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US state licensing requirements for IMG's

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jaketheory

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i know this types of things are talked about a lot, so i apologize if i've overlooked a relevant post.

i know each state has their own requirements for IMG's. I know California has a list of approved/disapproved schools and that your school must appear on the approved list even if it does not appear on the disapproved list. I also know numerous other states use the CA list.

I'm posting because i suspect there are some states that formally require IMG's to have completed 2 years preclinical basic sciences in their medical degree. I also know CA and probably other states specify what clinical subjects and believe there is a good chance Aussie clinical curriculums probably wouldn't meet these specified clinical requirements unless electives are selected wisely. so i wonder any states specify what preclinical basic science subjects are required. i'm trying to determine what aussie schools meet the most number of US state licensing requirements.

Monash Gippsland and Uni of Melbourne both only have 1 year preclinical basic science. i know additional basic science is scattered throughout the clinical years but think it would be difficult to document for US state licensing authorities. A journal article came out earlier this year reviewing the anatomy content of all Aus and NZ med courses and it noted that there was difficulty in assessing the total anatomy content of some courses because it was spread throughout the course rather than just in discrete units of study in anatomy. if there are states specifically requiring 2 years, I think Monash and Melbourne would not qualify one for a license in those states.

Also, the grad-entry stream at Western Australia is described as being 4.5 years, consisting of a 7 month bridging component before joining the undergraduate entry students in year 3 of the 6 year undergrad course. Years 4 through 6 are clincial years, thus grad entry students get basic science in the bridging component and year 3 (of the undergrad course). given this description, it would seem the UWA grad-entry course does not offer 2 years basic science either. however, i looked into the UWA curriculum and the bridging component is an integrated 25 week teaching period and the other year 3 units of study are listed as following the traditional semester calendar of 13 weeks per semester. thus, the bridging component is actually a full academic calendar year and the course is actually a full 5 years. just saying.

anyone know if any states require 2 years basic science or have specific basic science subject requirements for a medical license?
 

PacificBlue2012

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Did you contact the CA medical board? They have a list of all approved international schools. There are many US medical schools that also have less than 2 years of preclinical education. I think the age of the school is something you should also look at, Colorado has a rule that the school must be open for a certain number of years. The most established Grad Entry programs are Flinders, USyd, UQ, UMelbourne, and UWa. Monash Gippsland is a brand new program. Wollongong is also a new school, and its clinical program is very different from most schools with a heavy rural and office based emphasis.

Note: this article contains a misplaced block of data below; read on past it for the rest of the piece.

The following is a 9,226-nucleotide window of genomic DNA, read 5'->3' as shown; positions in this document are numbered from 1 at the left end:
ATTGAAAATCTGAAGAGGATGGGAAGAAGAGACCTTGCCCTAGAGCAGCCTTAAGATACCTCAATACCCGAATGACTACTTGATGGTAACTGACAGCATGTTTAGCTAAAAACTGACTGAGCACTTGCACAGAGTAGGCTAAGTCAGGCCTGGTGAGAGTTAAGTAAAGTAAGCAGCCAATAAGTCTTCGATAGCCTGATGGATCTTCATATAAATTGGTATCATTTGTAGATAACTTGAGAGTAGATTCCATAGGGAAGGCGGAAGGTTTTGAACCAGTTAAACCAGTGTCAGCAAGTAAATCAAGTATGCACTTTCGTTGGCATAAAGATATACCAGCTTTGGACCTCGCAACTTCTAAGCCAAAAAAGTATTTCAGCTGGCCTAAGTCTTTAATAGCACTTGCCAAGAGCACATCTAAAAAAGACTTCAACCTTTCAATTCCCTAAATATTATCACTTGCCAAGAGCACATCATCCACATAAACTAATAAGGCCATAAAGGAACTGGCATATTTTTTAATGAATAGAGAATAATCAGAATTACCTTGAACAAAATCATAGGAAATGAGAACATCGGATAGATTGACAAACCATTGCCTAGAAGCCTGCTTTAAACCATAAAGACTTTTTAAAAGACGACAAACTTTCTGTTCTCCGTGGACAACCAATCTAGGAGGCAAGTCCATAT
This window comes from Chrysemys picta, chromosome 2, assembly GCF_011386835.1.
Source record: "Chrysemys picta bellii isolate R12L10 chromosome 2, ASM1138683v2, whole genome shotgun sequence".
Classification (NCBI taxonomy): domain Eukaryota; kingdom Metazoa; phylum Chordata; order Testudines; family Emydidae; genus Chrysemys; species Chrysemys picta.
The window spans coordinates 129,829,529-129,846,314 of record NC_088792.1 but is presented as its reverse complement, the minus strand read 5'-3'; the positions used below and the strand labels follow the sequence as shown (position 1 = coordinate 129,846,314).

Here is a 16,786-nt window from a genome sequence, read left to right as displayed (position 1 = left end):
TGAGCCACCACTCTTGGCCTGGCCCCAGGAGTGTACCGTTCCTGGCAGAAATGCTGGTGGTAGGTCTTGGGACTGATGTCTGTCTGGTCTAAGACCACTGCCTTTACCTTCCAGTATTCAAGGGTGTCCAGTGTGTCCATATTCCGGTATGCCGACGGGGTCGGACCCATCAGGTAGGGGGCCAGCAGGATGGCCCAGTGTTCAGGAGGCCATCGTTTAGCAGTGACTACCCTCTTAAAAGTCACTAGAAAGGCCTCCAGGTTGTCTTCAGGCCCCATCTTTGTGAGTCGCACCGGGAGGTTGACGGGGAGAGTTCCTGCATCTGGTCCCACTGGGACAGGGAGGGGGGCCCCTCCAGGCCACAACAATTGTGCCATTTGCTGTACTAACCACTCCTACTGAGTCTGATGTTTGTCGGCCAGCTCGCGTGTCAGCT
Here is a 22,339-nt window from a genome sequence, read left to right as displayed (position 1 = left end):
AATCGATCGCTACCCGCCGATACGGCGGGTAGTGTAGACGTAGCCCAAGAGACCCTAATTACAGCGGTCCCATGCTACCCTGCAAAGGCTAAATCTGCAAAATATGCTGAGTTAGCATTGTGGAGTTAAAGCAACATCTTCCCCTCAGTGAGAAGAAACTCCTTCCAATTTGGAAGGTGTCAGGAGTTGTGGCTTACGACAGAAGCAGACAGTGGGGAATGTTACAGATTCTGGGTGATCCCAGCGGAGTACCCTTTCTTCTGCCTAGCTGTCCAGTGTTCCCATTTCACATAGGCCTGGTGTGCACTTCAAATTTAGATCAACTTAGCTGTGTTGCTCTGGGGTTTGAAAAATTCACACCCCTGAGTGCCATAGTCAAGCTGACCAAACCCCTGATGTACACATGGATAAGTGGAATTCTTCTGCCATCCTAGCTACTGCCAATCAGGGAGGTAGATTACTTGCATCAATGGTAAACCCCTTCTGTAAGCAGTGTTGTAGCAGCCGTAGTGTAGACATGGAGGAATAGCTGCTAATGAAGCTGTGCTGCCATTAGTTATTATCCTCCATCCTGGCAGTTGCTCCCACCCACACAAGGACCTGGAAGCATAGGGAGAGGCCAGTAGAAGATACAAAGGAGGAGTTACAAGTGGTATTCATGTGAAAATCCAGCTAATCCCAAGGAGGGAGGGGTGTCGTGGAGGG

The one clear advantage that most Australian schools have over the Carribbean programs is that licensure issues are far less and they do not have the stigma either. These schools are legit institutions of higher learning. Most of my friends who interviewed for residencies found there was no real issue of a stigma and in fact many PDs were intrigued by their Australian experience.

Two doctors from WA won the Nobel Prize a few years ago, and also more recently Dr. Blackburn won it in 2009. Most people I know in the US regard Australian higher education very highly.
 

jaketheory

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Did you contact the CA medical board? They have a list of all approved international schools. There are many US medical schools that also have less than 2 years of preclinical education. I think the age of the school is something you should also look at, Colorado has a rule that the school must be open for a certain number of years. The most established Grad Entry programs are Flinders, USyd, UQ, UMelbourne, and UWa. Monash Gippsland is a brand new program. Wollongong is also a new school, and its clinical program is very different from most schools with a heavy rural and office based emphasis.

The one clear advantage that most Australian schools have over the Carribbean programs is that licensure issues are far less and they do not have the stigma either. These schools are legit institutions of higher learning. Most of my friends who interviewed for residencies found there was no real issue of a stigma and in fact many PDs were intrigued by their Australian experience.

Two doctors from WA won the Nobel Prize a few years ago, and also more recently Dr. Blackburn won it in 2009. Most people I know in the US regard Australian higher education very highly.